Robert Ewing Douglas, GC

 

Born: 7th April 1906
Died: 10th August 1959, Hackney

Son of James and Euphemia (nee Maclean) Douglas, of Stirlingshire.

Next of kin recorded as brother, C. Douglas.

 

No. 362370, Leading Aircraftsman,  60 Squadron, Royal Air Force; enlisted 1923.


On 13th June 1930 at Kohat on the North West Frontier of India an aeroplane, on patrol with a crew of two and a load of live bombs, stalled shortly after takeoff, crashed and burst into flames. LAC Douglas was the first to arrive at the scene of the crash and found the air gunner lying two yards from the wreckage, his clothes burning fiercely. 
 

LAC Douglas put out the flames with an extinguisher, disentangled part of the gun equipment from the injured man and with the help of another airman, dragged him clear of the aeroplane and got him into an ambulance. He then turned his attention to the pilot who was still inside the burning plane, being fully aware that the aircraft contained live bombs which were likely to explode at any second. 

He had approached to within 12 yards of the wreckage when the first one went off.

RE Douglas served in Second World War. His commission was announced in the London Gazette on 20th December 1940, p.7118: "362379 F/Sergt Robert Ewing Douglas to be Flying Officer (44949) 22.11.40 with seniority 7.11.40."

In the London Gazette on 10th July 1942, p.3041, "R E Douglas (44949) confirmed war.subs. Flying Officer, RAF. 22.11.41."

Final Rank: Flying Officer.  He retired from the RAF in December 1945.

Other Decorations/Medals: R E Douglas was awarded the IGS Medal with clasp "NW Frontier 1930/31" and was mentioned in despatches.

"The KING has been graciously pleased to approve of the Award of the Medal of the Military Division of the Most Excellent Order of the British Empire to the undermentioned:—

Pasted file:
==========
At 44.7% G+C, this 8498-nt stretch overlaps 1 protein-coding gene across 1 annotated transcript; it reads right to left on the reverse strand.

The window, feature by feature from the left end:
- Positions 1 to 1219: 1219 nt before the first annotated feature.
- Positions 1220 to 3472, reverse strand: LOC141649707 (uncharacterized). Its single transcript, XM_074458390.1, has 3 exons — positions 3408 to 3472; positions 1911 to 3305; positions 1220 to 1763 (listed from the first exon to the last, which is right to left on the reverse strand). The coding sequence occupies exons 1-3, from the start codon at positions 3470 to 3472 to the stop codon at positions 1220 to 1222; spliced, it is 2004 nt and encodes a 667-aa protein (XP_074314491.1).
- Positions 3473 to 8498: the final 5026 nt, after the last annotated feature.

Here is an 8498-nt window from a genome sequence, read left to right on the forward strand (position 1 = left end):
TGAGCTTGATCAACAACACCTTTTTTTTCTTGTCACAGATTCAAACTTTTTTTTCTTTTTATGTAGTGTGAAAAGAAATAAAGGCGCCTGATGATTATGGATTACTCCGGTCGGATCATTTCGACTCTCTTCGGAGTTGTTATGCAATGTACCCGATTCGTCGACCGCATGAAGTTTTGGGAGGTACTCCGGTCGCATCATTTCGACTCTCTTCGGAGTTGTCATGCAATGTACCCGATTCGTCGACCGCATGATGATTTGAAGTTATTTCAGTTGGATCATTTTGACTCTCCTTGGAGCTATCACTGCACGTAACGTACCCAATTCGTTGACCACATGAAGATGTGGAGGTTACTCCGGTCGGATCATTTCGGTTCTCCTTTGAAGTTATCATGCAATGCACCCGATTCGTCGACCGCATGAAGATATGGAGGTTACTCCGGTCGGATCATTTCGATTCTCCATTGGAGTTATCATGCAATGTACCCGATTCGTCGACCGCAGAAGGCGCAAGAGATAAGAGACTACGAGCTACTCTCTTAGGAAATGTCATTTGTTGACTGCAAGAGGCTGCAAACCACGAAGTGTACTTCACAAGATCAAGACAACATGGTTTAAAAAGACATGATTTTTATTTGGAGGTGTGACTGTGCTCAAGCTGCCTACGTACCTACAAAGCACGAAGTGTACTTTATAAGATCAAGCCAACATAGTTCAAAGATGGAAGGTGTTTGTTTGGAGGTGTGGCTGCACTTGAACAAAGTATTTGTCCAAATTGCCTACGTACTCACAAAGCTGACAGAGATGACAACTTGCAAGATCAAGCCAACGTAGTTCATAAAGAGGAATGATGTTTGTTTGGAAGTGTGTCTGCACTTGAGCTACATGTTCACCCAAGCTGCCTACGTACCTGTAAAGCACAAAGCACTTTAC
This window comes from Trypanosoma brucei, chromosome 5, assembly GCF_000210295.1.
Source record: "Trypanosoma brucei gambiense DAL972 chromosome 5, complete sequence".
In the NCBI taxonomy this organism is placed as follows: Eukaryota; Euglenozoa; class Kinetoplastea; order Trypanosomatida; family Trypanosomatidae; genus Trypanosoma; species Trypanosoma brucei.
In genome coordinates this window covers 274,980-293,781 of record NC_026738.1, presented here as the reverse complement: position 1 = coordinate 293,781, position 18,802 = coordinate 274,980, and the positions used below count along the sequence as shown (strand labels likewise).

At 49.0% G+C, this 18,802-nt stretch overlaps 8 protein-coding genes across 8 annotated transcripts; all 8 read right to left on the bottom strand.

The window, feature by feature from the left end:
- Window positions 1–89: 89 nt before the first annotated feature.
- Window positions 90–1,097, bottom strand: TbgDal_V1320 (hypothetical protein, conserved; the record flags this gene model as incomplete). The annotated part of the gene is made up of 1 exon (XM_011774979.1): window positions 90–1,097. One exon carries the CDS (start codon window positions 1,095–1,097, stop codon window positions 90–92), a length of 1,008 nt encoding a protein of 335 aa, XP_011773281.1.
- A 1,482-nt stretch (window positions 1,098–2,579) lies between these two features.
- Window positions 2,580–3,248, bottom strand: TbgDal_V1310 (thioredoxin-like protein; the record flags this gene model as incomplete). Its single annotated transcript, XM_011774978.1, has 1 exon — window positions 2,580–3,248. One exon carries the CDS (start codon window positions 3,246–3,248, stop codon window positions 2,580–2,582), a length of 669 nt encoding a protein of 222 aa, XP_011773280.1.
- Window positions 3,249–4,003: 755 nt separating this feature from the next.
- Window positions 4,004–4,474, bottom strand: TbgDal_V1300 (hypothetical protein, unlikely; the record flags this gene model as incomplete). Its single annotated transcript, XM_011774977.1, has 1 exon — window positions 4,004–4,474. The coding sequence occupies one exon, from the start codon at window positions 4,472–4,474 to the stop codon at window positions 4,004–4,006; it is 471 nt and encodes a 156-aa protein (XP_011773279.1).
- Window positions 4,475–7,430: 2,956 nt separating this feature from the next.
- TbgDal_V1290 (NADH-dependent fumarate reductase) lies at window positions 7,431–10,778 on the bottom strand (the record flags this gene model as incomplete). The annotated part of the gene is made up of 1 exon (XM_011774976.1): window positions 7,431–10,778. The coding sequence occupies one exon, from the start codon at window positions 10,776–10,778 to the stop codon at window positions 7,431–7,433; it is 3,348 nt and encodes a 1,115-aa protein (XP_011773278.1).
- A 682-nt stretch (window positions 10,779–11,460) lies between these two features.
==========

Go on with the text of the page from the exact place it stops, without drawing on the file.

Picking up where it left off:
For Gallantry.

362370 Leading Aircraftman Robert Ewing Douglas, Royal Air Force.

For conspicuous gallantry displayed in an attempt to save the lives of two fellow airmen at Kohat, India, on the 13th June, 1930.  

An aeroplane proceeding on patrol with a crew of two and a load of live bombs stalled shortly after leaving the ground and crashed on the edge of the aerodrome, immediately bursting into flames.

Leading Aircraftman Douglas, who witnessed the crash, was the first to arrive on the scene of the accident and found the air gunner lying two yards from the wreckage, his clothes burning badly. These flames Douglas quenched with a hand extinguisher, and, after disentangling part of the gun equipment from the injured man's person, dragged him clear of the machine with the assistance of another airman who had arrived on the scene, and, after subduing a renewed burst of flames in his clothing, got him on board the ambulance. 

He then turned his attention to the pilot in the burning machine and had approached to within twelve yards of the wreckage when the first of the bombs exploded. Realising then that there was no hope of the pilot being still alive, he started to get clear and was some thirty yards away when a second bomb exploded.

In advancing so close to the flames this airman took a grave risk as he was fully aware that the aircraft contained live bombs of a powerful type."

(London Gazette - 27 March 1931)

 

Further details on
Flying Officer Robert Ewing Douglas
would be very welcome